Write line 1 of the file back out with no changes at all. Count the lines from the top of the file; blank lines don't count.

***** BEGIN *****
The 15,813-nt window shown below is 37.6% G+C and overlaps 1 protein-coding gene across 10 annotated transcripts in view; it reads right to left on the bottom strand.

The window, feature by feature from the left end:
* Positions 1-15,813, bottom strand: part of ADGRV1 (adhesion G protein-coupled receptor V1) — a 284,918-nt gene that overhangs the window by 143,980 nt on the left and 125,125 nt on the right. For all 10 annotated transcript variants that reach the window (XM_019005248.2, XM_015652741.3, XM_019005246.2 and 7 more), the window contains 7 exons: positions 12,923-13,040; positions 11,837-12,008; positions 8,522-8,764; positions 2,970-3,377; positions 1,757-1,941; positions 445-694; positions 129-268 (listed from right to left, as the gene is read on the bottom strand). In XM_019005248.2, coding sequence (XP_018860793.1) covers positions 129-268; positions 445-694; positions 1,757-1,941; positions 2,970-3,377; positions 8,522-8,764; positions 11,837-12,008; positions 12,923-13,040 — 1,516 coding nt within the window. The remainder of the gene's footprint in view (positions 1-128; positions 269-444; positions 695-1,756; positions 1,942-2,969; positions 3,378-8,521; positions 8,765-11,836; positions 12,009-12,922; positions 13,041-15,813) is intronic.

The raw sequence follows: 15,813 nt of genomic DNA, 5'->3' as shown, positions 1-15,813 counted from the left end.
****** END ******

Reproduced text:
The 15,813-nt window shown below is 37.6% G+C and overlaps 1 protein-coding gene across 10 annotated transcripts in view; it reads right to left on the bottom strand.